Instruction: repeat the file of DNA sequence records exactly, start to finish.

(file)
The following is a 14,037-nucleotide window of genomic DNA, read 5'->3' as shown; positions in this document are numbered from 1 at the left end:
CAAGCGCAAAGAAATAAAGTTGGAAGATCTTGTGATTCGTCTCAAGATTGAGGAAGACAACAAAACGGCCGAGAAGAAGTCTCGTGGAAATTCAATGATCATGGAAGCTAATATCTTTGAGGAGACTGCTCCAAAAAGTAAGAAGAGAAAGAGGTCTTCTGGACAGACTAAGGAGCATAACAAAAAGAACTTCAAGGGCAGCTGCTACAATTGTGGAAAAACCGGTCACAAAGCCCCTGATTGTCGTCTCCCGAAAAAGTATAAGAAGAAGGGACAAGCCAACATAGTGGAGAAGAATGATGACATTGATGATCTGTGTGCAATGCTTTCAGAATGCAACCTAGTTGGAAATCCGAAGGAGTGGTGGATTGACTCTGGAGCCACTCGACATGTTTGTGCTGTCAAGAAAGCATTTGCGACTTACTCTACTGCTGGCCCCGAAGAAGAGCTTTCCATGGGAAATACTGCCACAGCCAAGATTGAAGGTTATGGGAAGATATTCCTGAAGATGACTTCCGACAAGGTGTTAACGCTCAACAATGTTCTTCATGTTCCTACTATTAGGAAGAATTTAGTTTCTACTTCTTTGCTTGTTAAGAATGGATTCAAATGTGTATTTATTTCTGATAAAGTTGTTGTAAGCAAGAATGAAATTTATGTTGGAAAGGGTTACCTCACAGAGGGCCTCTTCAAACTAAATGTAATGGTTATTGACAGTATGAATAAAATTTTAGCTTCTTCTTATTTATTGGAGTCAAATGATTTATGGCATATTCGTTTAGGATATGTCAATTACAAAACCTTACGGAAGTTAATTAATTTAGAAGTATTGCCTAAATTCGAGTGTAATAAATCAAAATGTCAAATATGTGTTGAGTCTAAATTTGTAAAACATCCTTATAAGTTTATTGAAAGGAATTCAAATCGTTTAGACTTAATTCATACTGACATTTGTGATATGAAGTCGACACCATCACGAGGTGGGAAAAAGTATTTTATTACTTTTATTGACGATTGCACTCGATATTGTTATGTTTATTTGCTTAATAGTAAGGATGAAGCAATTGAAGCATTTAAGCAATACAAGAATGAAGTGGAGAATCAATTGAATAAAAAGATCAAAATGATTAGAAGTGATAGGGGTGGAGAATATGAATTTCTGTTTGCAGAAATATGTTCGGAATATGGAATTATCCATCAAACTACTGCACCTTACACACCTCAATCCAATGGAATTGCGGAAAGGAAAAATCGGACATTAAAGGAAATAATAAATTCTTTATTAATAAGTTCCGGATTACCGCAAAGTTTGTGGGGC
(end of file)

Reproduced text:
The following is a 14,037-nucleotide window of genomic DNA, read 5'->3' as shown; positions in this document are numbered from 1 at the left end:
CAAGCGCAAAGAAATAAAGTTGGAAGATCTTGTGATTCGTCTCAAGATTGAGGAAGACAACAAAACGGCCGAGAAGAAGTCTCGTGGAAATTCAATGATCATGGAAGCTAATATCTTTGAGGAGACTGCTCCAAAAAGTAAGAAGAGAAAGAGGTCTTCTGGACAGACTAAGGAGCATAACAAAAAGAACTTCAAGGGCAGCTGCTACAATTGTGGAAAAACCGGTCACAAAGCCCCTGATTGTCGTCTCCCGAAAAAGTATAAGAAGAAGGGACAAGCCAACATAGTGGAGAAGAATGATGACATTGATGATCTGTGTGCAATGCTTTCAGAATGCAACCTAGTTGGAAATCCGAAGGAGTGGTGGATTGACTCTGGAGCCACTCGACATGTTTGTGCTGTCAAGAAAGCATTTGCGACTTACTCTACTGCTGGCCCCGAAGAAGAGCTTTCCATGGGAAATACTGCCACAGCCAAGATTGAAGGTTATGGGAAGATATTCCTGAAGATGACTTCCGACAAGGTGTTAACGCTCAACAATGTTCTTCATGTTCCTACTATTAGGAAGAATTTAGTTTCTACTTCTTTGCTTGTTAAGAATGGATTCAAATGTGTATTTATTTCTGATAAAGTTGTTGTAAGCAAGAATGAAATTTATGTTGGAAAGGGTTACCTCACAGAGGGCCTCTTCAAACTAAATGTAATGGTTATTGACAGTATGAATAAAATTTTAGCTTCTTCTTATTTATTGGAGTCAAATGATTTATGGCATATTCGTTTAGGATATGTCAATTACAAAACCTTACGGAAGTTAATTAATTTAGAAGTATTGCCTAAATTCGAGTGTAATAAATCAAAATGTCAAATATGTGTTGAGTCTAAATTTGTAAAACATCCTTATAAGTTTATTGAAAGGAATTCAAATCGTTTAGACTTAATTCATACTGACATTTGTGATATGAAGTCGACACCATCACGAGGTGGGAAAAAGTATTTTATTACTTTTATTGACGATTGCACTCGATATTGTTATGTTTATTTGCTTAATAGTAAGGATGAAGCAATTGAAGCATTTAAGCAATACAAGAATGAAGTGGAGAATCAATTGAATAAAAAGATCAAAATGATTAGAAGTGATAGGGGTGGAGAATATGAATTTCTGTTTGCAGAAATATGTTCGGAATATGGAATTATCCATCAAACTACTGCACCTTACACACCTCAATCCAATGGAATTGCGGAAAGGAAAAATCGGACATTAAAGGAAATAATAAATTCTTTATTAATAAGTTCCGGATTACCGCAAAGTTTGTGGGGC